Dig That Treasure (11/6/15)
Hot Point - To Tomorrow
Panda Bear - Untitled 3
Kuba Kapsa Ensemble - No. 4
Mahmoud Ahmed - Abbay Mado
The Tahitian Choir - Morotiri Nei
The Tahitian Choir - Te Matamua
Ata Kak - Bome Nnwom



Resonance FM 4/6/15





















I started this episode with Super Sounds Namba, an Ebo Taylor funk project, before jumping across the African continent from Ghana to Ethiopia to play a song by Teshome Wolde. I span Delia Derbyshire's 1967 experiment 'Ziwzih Ziwzih oo-oo-oo', a ludicrously innovate tape reel experiment that is - in some senses - proto-techno or even proto-hip hop. I then played a song from Vladimir Cosma's electro-medieval-children's record Enfance, followed by Momus's autotuned 'Nervous Heartbeat'. I closed the show with a beautiful choral piece by the Old Harp Singers of Eastern Tennessee. The recording was made in 1951 and is a rendition of a shape-note tunebook song from 1848. Understandably, this recording is part of the Smithsonian Centre of Folklife and Cultural Heritage.

Dig That Treasure (4/6/15)
Super Sounds Namba - Yes Indeed
Teshome Wolde - Track 4
Delia Derbyshire - Ziwzih Ziwzih oo-oo-oo
Vladimir Cosma - Cristalline
Momus - Nervous Heartbeat
Old Harp Singers of Eastern Tennessee - Ocean


Resonance FM 28/5/15





















Starting with French psychedelic Tara King Th., this episode was a far reaching journey around the world, from the mobile phone R&B of Ivory Coast's Joskar et Flamzy to the ancient Maori gospel of Aue La Feia E. Other stops included Kenyan 'Benga' musician Daudi Kabaka and Japanese eccentric Mayumi Kojima. I also announced a new 'Dig That Treasure! presents' show: Julie Byrne and Stephen Steinbrink at Brighton Arts Club.

Dig That Treasure (28/5/15)
Tara King Th. - Ventolin
Joskar et Flamzy - Faroter
Daudi Kabaka - Pole Musa
Aue La Feia E - Pupu Himene de Maeva
Julie Byrne - Emeralds
Stephen Steinbrink - Inanimate Dust
Mayumi Kojima - Ding Ding (Doo Ron Ron)



Profile: Momus



Momus is hard to write about. An artist of such musical and lyrical breadth, so often 'unclassifiable', lends himself to rash judgements and adjectives, some loaded with meaning and some lacking any - 'post-modern crooner' came to my head, only for me to realise that this is empty. Momus sings with the humour of Coward, the astuteness of Brel, the perversion of Gainsbourg and the ultra-modern consciousness of his contemporary Stephin Merritt. He sings of technology, sex and mortality, referencing everyone from Marquis de Sade, Mao and Lucretia to 'alternative literature' muse Marie Calloway. His music is loaded with cerebral wit - he is, after all, named for the Greek god of mockery and satire. But below this hyper-literacy Momus usually lays out soft, sample-laden and synth-based melodies. And, on occasion, Momus reveals himself as vulnerable; whether this is an illusion created by his soft vocals or not is unimportant, for in his music he creates moments that seep from beneath the autotune and academia that are actually comforting and human. In his music - initially intimidating in presentation - I can find more aspects of the human experience than I can in an artist who prides themselves in being a 'heart on sleeve' romantic. Momus champions melody and experimentation, humour and horror, intellectualism and heart. Try the featured song 'The Criminal' as a starting point.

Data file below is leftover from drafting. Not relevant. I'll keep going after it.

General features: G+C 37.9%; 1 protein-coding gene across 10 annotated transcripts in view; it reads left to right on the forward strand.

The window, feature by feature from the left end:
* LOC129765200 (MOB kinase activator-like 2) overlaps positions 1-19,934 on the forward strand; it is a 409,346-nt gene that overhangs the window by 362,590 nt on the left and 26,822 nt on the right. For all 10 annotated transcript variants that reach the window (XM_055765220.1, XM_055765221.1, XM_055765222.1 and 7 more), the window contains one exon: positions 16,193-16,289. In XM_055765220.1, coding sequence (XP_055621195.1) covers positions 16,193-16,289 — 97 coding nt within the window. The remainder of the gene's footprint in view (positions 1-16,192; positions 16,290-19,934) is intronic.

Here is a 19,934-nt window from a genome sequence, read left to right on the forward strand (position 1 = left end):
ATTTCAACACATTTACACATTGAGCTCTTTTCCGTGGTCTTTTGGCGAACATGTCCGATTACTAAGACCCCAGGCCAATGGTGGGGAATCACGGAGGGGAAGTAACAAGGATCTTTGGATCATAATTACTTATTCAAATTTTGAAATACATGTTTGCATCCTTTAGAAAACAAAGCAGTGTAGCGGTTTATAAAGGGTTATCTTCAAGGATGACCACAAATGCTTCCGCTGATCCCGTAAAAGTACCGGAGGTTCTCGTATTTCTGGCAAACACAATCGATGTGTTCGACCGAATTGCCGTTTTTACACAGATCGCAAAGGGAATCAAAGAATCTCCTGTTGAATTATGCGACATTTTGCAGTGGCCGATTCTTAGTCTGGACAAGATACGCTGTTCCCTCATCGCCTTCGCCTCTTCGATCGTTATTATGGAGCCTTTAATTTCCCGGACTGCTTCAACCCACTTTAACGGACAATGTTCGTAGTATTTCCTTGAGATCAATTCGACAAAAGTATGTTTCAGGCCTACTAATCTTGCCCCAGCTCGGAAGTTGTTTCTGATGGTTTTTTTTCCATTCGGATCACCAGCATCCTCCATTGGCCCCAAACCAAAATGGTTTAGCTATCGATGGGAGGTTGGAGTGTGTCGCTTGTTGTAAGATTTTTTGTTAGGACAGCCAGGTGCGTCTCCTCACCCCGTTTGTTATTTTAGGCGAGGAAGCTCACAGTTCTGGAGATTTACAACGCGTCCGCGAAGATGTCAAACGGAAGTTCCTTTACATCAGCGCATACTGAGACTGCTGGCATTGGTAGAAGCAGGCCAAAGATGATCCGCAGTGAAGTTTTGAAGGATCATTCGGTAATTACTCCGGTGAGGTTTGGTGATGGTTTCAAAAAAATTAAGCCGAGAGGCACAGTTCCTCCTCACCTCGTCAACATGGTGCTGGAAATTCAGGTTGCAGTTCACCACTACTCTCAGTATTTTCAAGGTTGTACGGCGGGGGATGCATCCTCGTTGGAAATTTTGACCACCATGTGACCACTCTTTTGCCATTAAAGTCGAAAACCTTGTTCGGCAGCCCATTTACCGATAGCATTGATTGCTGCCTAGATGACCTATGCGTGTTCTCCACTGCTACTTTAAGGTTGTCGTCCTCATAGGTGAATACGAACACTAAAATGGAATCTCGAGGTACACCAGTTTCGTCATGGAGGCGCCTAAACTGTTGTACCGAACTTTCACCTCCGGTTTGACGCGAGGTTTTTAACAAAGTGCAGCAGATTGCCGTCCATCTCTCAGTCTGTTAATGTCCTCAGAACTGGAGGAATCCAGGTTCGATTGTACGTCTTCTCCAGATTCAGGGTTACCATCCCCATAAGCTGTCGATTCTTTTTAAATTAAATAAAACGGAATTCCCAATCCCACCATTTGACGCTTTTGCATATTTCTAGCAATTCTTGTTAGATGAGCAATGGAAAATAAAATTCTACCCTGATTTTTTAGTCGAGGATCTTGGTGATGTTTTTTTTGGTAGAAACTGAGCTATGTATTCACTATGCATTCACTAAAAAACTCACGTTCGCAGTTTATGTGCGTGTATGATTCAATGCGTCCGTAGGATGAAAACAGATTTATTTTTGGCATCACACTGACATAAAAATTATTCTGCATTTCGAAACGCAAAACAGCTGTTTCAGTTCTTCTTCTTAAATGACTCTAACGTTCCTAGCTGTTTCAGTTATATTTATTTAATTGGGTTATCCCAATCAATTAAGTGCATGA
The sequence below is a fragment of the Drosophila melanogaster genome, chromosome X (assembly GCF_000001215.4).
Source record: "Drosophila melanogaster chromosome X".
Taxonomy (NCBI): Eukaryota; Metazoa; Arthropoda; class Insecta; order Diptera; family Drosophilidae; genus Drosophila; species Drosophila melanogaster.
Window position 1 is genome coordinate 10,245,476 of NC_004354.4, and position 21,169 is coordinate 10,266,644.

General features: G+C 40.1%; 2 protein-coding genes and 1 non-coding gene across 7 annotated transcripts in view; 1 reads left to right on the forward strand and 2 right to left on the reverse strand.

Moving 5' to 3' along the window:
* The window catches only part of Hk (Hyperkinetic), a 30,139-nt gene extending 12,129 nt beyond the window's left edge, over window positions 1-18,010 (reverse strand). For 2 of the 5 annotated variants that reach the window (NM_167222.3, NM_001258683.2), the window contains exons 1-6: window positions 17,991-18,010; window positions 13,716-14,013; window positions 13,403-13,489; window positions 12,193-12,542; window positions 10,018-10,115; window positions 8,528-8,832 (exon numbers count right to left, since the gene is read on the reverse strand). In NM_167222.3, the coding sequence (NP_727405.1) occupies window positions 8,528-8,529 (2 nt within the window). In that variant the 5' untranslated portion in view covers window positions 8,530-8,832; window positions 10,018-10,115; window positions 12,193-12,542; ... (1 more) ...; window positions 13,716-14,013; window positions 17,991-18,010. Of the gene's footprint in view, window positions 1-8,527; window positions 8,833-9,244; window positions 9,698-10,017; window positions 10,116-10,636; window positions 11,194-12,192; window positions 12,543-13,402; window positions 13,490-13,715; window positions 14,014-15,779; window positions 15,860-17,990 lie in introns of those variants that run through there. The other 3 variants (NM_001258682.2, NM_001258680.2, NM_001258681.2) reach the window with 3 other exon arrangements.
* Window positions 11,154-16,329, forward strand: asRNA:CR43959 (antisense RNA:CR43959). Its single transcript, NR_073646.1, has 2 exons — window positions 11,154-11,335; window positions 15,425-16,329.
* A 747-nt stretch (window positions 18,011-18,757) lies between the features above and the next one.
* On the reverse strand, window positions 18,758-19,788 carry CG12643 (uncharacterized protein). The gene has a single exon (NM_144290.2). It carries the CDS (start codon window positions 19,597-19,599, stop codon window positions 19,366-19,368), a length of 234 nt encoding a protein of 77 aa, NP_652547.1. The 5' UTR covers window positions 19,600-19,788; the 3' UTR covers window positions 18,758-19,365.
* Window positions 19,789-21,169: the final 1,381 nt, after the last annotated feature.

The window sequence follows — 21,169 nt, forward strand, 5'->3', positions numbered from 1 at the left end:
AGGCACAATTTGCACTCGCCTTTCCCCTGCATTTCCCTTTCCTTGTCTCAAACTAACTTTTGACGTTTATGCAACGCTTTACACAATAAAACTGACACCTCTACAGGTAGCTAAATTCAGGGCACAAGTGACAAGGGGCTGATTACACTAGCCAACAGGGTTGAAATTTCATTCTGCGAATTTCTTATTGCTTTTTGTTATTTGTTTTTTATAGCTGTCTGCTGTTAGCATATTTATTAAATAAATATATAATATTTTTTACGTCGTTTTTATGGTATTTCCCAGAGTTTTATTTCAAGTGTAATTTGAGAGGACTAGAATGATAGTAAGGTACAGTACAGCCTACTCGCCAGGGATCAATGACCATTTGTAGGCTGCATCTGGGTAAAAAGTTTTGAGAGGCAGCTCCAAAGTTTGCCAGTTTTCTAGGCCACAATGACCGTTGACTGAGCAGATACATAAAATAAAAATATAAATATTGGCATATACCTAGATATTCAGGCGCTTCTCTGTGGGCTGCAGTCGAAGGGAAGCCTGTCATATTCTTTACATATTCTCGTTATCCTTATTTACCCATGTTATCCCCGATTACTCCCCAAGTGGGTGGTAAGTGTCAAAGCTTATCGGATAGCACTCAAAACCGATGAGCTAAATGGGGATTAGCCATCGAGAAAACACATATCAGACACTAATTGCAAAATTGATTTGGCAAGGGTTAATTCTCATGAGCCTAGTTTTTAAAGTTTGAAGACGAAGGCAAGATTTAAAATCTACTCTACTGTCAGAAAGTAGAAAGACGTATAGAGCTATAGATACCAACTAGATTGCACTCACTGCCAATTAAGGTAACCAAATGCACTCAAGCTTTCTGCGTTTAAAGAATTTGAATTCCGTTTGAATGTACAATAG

Label: Analogue Baroque Records / Cherry Red Records
Genre: Experimental, Synth-pop, Folktronica, Avante-Garde

Isao Tomita - Arabesque No.1



I haven't done a regular song write-up for a while which is a shame because that is what this blog was started for. I collect so many songs (a lot of which end up on the radio) so I had better get on with posting them here! I was surrounded by 'classical music' as a child but abandoned it somewhat as I grew older and  caught up in my own interests. However, I was - and still am - totally aware of how much 'classical music' has informed my musical tastes: so much of the music I love uses orchestral instruments or complex arrangements. Obviously 'classical music' is a Western tradition, but even when approaching music from Africa or Asia or the Pacific Islands or wherever else I am still guided by these tastes. Somewhere down the line I have also developed a huge taste for the 'folk' musics of a time and place. I am fascinated by the social, economic, political, cultural contexts in which music is made and the idea that a certain music - as much as it may share with the music of another time or place - is entirely its own thing; the product of certain circumstances. A long diversion, but this all brings me to this post's featured piece of music: Isao Tomita's interpretation of Debussy's 'Arabesque No.1'. Tomita was a Japanese pioneer of electronic music, experimenting with synthesisers (namely the Moog) as early as the late 1960s. His recordings capture the nuance and tone of Debussy's work, but also incorporates a sense of playfulness. Some of the sounds here are so fun - chirpy synthetic brushstrokes mimicking whistling, bell chimes, icicles and water. With its electronic innovation and the Japanese obsession with synthesisers, I can only really conclude that this could only have been made in the time that it was.